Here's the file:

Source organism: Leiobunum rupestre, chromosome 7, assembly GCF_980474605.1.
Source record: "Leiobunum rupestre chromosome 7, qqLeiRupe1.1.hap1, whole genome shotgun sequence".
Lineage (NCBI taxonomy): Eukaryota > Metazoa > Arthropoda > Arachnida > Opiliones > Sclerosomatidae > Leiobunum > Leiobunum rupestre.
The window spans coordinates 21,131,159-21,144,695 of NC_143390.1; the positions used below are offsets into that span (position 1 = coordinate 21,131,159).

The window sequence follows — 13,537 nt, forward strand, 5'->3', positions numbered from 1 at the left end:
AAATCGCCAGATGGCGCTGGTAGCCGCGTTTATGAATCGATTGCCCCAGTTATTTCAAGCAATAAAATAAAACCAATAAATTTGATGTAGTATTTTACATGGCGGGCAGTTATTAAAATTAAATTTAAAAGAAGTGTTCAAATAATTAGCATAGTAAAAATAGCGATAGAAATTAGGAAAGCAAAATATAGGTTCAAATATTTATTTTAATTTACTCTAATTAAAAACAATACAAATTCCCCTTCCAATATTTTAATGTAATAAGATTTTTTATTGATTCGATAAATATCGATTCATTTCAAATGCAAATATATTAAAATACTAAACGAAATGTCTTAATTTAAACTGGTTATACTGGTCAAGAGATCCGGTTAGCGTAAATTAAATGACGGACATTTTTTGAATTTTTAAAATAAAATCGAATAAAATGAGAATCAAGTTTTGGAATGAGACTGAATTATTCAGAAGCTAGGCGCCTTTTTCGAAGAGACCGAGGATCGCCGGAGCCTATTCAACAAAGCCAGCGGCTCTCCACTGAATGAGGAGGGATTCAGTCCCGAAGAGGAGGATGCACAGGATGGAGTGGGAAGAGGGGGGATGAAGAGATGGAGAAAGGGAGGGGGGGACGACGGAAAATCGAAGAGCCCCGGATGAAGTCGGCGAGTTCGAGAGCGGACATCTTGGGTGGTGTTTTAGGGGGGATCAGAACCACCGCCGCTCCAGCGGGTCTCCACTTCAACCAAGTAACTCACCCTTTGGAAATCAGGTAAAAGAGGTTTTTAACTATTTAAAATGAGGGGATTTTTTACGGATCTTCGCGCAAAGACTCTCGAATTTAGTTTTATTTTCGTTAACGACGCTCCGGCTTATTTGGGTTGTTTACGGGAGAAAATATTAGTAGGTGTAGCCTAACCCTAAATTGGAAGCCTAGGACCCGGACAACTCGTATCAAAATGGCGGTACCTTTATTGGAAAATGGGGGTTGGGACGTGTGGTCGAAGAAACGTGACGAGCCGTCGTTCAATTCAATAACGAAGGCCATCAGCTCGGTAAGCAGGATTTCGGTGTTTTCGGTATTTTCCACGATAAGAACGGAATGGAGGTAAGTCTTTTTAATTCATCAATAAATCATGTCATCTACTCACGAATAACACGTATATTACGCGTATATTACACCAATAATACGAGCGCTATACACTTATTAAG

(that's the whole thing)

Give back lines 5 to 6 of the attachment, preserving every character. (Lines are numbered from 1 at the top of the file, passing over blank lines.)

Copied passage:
The window sequence follows — 13,537 nt, forward strand, 5'->3', positions numbered from 1 at the left end:
AAATCGCCAGATGGCGCTGGTAGCCGCGTTTATGAATCGATTGCCCCAGTTATTTCAAGCAATAAAATAAAACCAATAAATTTGATGTAGTATTTTACATGGCGGGCAGTTATTAAAATTAAATTTAAAAGAAGTGTTCAAATAATTAGCATAGTAAAAATAGCGATAGAAATTAGGAAAGCAAAATATAGGTTCAAATATTTATTTTAATTTACTCTAATTAAAAACAATACAAATTCCCCTTCCAATATTTTAATGTAATAAGATTTTTTATTGATTCGATAAATATCGATTCATTTCAAATGCAAATATATTAAAATACTAAACGAAATGTCTTAATTTAAACTGGTTATACTGGTCAAGAGATCCGGTTAGCGTAAATTAAATGACGGACATTTTTTGAATTTTTAAAATAAAATCGAATAAAATGAGAATCAAGTTTTGGAATGAGACTGAATTATTCAGAAGCTAGGCGCCTTTTTCGAAGAGACCGAGGATCGCCGGAGCCTATTCAACAAAGCCAGCGGCTCTCCACTGAATGAGGAGGGATTCAGTCCCGAAGAGGAGGATGCACAGGATGGAGTGGGAAGAGGGGGGATGAAGAGATGGAGAAAGGGAGGGGGGGACGACGGAAAATCGAAGAGCCCCGGATGAAGTCGGCGAGTTCGAGAGCGGACATCTTGGGTGGTGTTTTAGGGGGGATCAGAACCACCGCCGCTCCAGCGGGTCTCCACTTCAACCAAGTAACTCACCCTTTGGAAATCAGGTAAAAGAGGTTTTTAACTATTTAAAATGAGGGGATTTTTTACGGATCTTCGCGCAAAGACTCTCGAATTTAGTTTTATTTTCGTTAACGACGCTCCGGCTTATTTGGGTTGTTTACGGGAGAAAATATTAGTAGGTGTAGCCTAACCCTAAATTGGAAGCCTAGGACCCGGACAACTCGTATCAAAATGGCGGTACCTTTATTGGAAAATGGGGGTTGGGACGTGTGGTCGAAGAAACGTGACGAGCCGTCGTTCAATTCAATAACGAAGGCCATCAGCTCGGTAAGCAGGATTTCGGTGTTTTCGGTATTTTCCACGATAAGAACGGAATGGAGGTAAGTCTTTTTAATTCATCAATAAATCATGTCATCTACTCACGAATAACACGTATATTACGCGTATATTACACCAATAATACGAGCGCTATACACTTATTAAG